[00:14:07.876] Lewis Gordon: Well, this is where I break company from a lot of people in the discipline. And part of it is the discipline is dominated in the philosophical sense of liberal, liberal political thought. A lot of liberal political thought, thought that emerges roughly from late 15th into the 16th century on to what we have now, is actually antipathetic to the idea of political thought itself. And that's why it prioritizes moral thought, because then they could actually stratify it more into a realm of rationality that could be more consistent. However, one of the things I argue in my work is that the problem with reason is reason is able to point out that certain forms of rationality, when consistently applied, collapse into unreasonability. And so this leads to issues of responsibility that are more radical than a lot of others prefer. And among them is in racism. I actually argue that it's complete bunk, that there is no unconscious bias. It's something people want to believe because it enables them to escape the responsibility of their actions. So in my writings, no, it's not that there are white people who unconsciously think this way or that. They know exactly what they're doing. What they have is an appeal to saying that's not what they're doing in the public discourse to escape their responsibility. And that's why, in a lot of my writings, I look into bad faith. In my writings, bad faith is connected to questions of evidence and evidentiality. So, for instance, in my writings, the opposite of bad faith is not good faith. The opposite of bad faith is a critical relationship to evidence. In other words, it's an accountability to a world beyond the self. And that's why in a lot of my writings I write on concepts of evidence. And I point out the evidentiality of evidence. The thing about evidence is that evidence functions as evidence if it is able to facilitate the appearance of something else. And so there's always also, interestingly enough, something allegorical in all forms of evidence. Because an allegory is that which brings out in the open a phenomenon by virtue of something that's different from the phenomenon one is initially talking about. And this is where there's brilliance in various moments in the history of philosophy. Because, for instance, one of the things I love about Plato's Allegory of the Cave is that it's not just an allegory about seeking truth and trying to communicate it to others. It's an allegory about allegory. Because the very allegory is about bringing out into the open. And this is something that many people share. So what brings a lot of my work into the phenomenological sphere is because phenomenology, as I argue phenomenology, is always premised upon the notion of intersubjective disclosure of evidence. And that means it always has a structure. In other words, it's not an ecological self-reference to an eye. It's always a relationship through which one is able to develop an understanding of other subjects of meaning. And so within that framework, yes, when I look at things like racism or sexism or many of the others, I don't take the position of unconscious bias. I do, however, take a different position, which is that people are complicated enough to do simultaneously good and bad things. And what emerges through the disclosure of bad things or good things is the kind of commitment one is willing to take in relationship to that disclosure. So, for instance, if someone points out that I'm doing something wrong, if I'm committed to a particular project the way the world should be, I could start by saying things like, well, I'm sorry, I shouldn't have been doing that, and start working with what I should do. Of course, that's a discourse about me. That's in the moral sphere, right? Am I a better person or the ethical sphere? The political world, however, is very different. And what I argue is that there's a different kind of responsibility in the political world. And that's where I argue racism and those other categories are fundamental. In the political world, the question becomes not about me, but about the set of relations through which a social world of power is developed. If it's developed well, if we strive for it, there are more options available to people in which whether I individually am a good or bad person can become irrelevant. And so folks are often shocked when I say, I really don't care that there are immoral people in the world. I only care if they're on top of me or on top of others. If we create a condition in which their immoral positions become inconsequential, then you could deal with their loved ones, their private, can deal with them in that way. The problem is we've structured the world in such a way that the people who can have a greater access to certain institutions of power are those whose objective is to use them to disempower others. Whereas I argue what the political world is supposed to be about, in fact the very production of politics, which is the dissemination of power in the social world, is actually to produce new kinds of options through which we can live in a social world. So, for instance, the political conditions that could create an environment for this building enables you and me to sit in the building and have a conversation without the moment worried about if someone's going to harm us or if the building is going to fall, etc. Conditions that we may create around language, communication, this podcast. they're linked to certain forms of commitments that set the conditions where people don't have to know me or you personally for us to play a role in their lives by virtue of the ideas we offer. So communicability and language are parts of power, but power in the good sense, because when we're dead and gone, if what we say is useful, subsequent generations can build on those ideas that may facilitate others being able to do things well. If, however, our goal is disempowerment, we could change this conversation into a form of ideological screed that could try to rally forces to block people and others to have access and make sure that options are available to few. However, the very commitment of it being a podcast, the very commitment that it's on a mechanism that would make it, say, accessible without people having to pay fees for it, would be premised on the idea that the ideas, if they are useful, should be available to others. So this brings us to a very important political point. Moral responsibility isn't anonymous. You could say, Louis, you're being a bad person if you do X, Y, and Z, okay? Or you could say, Mary, or so forth. But political responsibility is anonymous. Because when you do a political act, even though in the room you may sign a document and say hi to your friends, a political action goes out to people you'll never meet, you'll never know, and many of them will never know you, but the anonymity of the impact of it goes across generations. And these are the elements of political power, right, that we need to consider. And the big mistake, the reason there's a desire to moralize racism, sexism, and all those categories, is because What dominates the commitments of the world we live in, in liberal political theory, is connected to its intimate relationship with, frankly put, capitalism. And the reason for that is because capitalism can function if it can give the illusion of the absolute individual substance-like self that can function like a miniature god and a consumer in the world. However, the big problem with that is that the very way I talked about power, social power, is connected to a different conception of capital. And this is where this stuff about reality I do come into play. Because I'm not a person in my writings that is against markets. And this is where it gets tricky. I'm against the collapse of markets into a fetishized object called the market. And that fetishized object called the market is similar to what you have in racism, sexism, and all of those, because it creates a particular group of human beings and fetishizes them into a God-like structure in which everybody else falls short. So if there is the market as an abstraction, The abstract market functions like a god, which means it cannot have any contradictions or anything outside of it, and it commodifies everything. But at the same time, what is left then, in a situation where there is no power that goes out in the social world, is it turns everything back onto yourself and it sets the mechanisms of power purely at the moral level over the self. However, in a social world with political power, it's a community's responsibility, it's the institution's responsibility, and they always deal with the anonymous, you see? And so, within that framework then, political power goes across generations, moral responsibility is specifically to the individuals, their actions, what they can do, and they could be connected to principles. It can be communicated, that's true, but ultimately, you can specify it. And the way this relates to questions of reality and a lot of these other concerns, well, we could look at it this way. Ultimately, it is possible to take on the individualized moral responsibility simply with an act of shame. However, political responsibility cannot stop at an act of shame. So if we come back to the example of racism, among the things I reject and often shock people is I hate, I hate the way people talk about privilege. If you look carefully at the things that people call privileges, they're actually things that properly should be called rights. Let's pick white, black examples. If you say to a white person, the white person is privileged for having food, shelter, education, clothing, physical security, etc. The response shouldn't be, you should not be ashamed for having those things. The response should be, something's wrong with the political system that doesn't make those things available to other people. However, those who don't want those things available to other people, the people who would like to lock it, privatize it, completely into the hands of a small set of people, they will prefer that model because then what you say is, well, I am ashamed of my privilege. Now, what happens? Well, in a racial encounter, you could be ashamed of your privilege and you could go home with all those privileges intact in a system that maintains the inequality. However, in a political response, you now have to do something about it. Not you individually, but the society. And here's where we come to a difference. What I argue is that what racism produces is not privilege, but license. And license is a different category of forms of access. And here's what I mean. A license can work with something negative. You can have a license to kill. You can have a license to maim. You could have a license to take away people's resources. Very easy. It just has to be declared. But that cannot be a category for privilege. You cannot say I have the privilege of raping you, the privilege of stealing from you, the privilege of killing you. And this already tells you something about the difference in these categories. However, here's the big difference. Although it would be problematic to tell people that they should abrogate or abdicate rights, it is not problematic to tell people to abdicate a license. And so let's go back to the scenario. If a black person says to a white person, and one of the proofs of this is this license, is all you have to do is look at the history of the United States and look at photographs of lynchings. All of the perpetrators are posing right there with their deed. The license means that the police will not hold them accountable. So if ones were to say, nobody should have such a license, it means that those people should be held accountable. That means now a white person can do something. Because it means a white person cannot work with a black person, a brown person, an indigenous person, you name the category, to say that nobody in a society should have a license to harm people. However, you can also fight together to say that such license produce forms of inequality that block a lot of people from education, clean water, health care, et cetera. And so this brings us to the last important element. All political designations pertain to what people can actually do something about. If it's simply about your shame, it's self-referential, it keeps things structurally and systematically intact. But if it's about a political change, you can produce different institutions, systems, structures. And so I'm more interested in my writings because I talk about a relationship to reality. If we really want to do something about racism, we really need to empower people politically. And we need to have conceptual frameworks that bring coherence to their political actions.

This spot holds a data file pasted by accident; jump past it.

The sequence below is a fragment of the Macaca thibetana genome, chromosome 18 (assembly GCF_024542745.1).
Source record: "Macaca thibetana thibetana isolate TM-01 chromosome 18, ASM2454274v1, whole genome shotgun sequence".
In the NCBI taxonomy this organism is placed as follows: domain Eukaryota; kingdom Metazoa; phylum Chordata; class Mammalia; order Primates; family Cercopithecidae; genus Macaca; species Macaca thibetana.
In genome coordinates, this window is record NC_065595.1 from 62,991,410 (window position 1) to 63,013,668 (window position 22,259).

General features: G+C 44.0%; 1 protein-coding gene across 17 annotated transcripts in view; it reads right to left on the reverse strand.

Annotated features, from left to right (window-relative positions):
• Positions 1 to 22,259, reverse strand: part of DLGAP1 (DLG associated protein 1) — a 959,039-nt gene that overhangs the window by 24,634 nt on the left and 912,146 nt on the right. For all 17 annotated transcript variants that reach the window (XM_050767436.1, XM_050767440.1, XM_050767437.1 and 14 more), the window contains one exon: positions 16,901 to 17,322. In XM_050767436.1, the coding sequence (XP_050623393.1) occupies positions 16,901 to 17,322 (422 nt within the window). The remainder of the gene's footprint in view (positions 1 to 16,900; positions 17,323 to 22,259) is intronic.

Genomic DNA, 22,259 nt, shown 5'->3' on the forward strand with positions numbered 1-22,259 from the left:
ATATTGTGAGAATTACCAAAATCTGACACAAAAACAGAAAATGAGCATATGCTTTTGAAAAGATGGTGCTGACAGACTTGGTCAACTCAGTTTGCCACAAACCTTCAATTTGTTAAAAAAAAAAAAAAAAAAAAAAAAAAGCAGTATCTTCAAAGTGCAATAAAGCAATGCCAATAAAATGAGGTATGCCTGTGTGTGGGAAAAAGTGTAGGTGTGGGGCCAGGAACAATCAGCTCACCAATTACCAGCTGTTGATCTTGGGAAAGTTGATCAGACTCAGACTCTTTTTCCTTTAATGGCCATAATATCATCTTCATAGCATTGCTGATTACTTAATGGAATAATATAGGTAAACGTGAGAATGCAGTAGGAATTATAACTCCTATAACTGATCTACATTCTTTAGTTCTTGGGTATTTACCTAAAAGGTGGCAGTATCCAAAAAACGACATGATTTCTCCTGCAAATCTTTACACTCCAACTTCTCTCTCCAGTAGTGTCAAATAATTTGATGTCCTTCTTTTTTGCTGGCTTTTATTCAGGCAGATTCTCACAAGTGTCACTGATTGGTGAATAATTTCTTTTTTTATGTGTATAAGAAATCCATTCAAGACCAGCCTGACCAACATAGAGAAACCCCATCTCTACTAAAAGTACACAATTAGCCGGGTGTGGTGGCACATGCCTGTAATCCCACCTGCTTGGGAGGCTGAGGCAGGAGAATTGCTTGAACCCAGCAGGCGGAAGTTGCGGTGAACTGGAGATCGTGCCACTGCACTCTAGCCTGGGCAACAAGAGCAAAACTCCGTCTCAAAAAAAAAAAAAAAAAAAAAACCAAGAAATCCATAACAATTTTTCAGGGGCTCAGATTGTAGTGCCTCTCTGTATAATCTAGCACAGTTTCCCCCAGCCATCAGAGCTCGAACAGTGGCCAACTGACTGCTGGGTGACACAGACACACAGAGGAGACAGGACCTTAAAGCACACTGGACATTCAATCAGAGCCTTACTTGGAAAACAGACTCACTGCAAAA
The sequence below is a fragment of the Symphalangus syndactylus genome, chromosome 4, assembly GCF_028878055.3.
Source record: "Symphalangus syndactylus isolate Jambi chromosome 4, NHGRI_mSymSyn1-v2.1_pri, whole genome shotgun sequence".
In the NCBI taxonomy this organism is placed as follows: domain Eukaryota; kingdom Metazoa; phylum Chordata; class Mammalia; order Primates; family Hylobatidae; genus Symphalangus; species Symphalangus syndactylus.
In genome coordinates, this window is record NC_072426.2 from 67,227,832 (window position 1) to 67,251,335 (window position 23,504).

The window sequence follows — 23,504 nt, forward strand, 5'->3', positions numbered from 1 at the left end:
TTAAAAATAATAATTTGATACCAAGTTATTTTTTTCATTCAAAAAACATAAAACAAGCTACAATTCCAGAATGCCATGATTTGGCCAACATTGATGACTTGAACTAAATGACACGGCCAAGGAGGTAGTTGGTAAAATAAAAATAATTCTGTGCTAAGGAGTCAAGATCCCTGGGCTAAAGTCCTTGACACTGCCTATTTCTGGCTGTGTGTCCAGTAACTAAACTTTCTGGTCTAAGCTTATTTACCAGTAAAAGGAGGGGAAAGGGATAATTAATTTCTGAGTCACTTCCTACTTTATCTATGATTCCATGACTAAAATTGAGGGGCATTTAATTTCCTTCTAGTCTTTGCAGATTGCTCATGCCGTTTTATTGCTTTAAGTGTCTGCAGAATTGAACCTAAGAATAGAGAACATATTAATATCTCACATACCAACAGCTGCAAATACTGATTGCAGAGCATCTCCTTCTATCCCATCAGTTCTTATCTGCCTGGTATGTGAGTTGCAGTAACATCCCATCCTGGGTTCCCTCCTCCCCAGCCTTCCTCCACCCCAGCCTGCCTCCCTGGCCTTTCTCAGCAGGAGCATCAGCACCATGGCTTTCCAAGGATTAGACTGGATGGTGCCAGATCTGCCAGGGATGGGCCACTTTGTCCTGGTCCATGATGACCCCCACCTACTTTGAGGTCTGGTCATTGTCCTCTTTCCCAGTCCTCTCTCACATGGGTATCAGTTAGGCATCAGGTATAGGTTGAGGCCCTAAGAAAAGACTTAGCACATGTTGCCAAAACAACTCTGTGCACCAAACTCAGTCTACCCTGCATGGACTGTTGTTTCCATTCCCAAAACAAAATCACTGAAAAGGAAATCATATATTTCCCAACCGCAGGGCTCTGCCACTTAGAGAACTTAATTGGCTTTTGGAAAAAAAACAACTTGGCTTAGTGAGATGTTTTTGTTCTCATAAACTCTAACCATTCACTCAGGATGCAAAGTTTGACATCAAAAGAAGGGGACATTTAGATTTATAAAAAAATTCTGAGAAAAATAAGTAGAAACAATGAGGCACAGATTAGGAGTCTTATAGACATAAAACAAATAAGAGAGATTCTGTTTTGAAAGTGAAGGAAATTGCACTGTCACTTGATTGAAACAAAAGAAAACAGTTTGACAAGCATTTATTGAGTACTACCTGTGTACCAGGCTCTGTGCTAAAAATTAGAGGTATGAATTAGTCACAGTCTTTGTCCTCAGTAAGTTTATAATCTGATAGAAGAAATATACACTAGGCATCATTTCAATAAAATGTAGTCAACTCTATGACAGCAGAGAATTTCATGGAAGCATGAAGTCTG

[00:27:47.392] Kent Bye: Great. And finally, what do you think the ultimate potential of philosophy is and what it might be able to enable?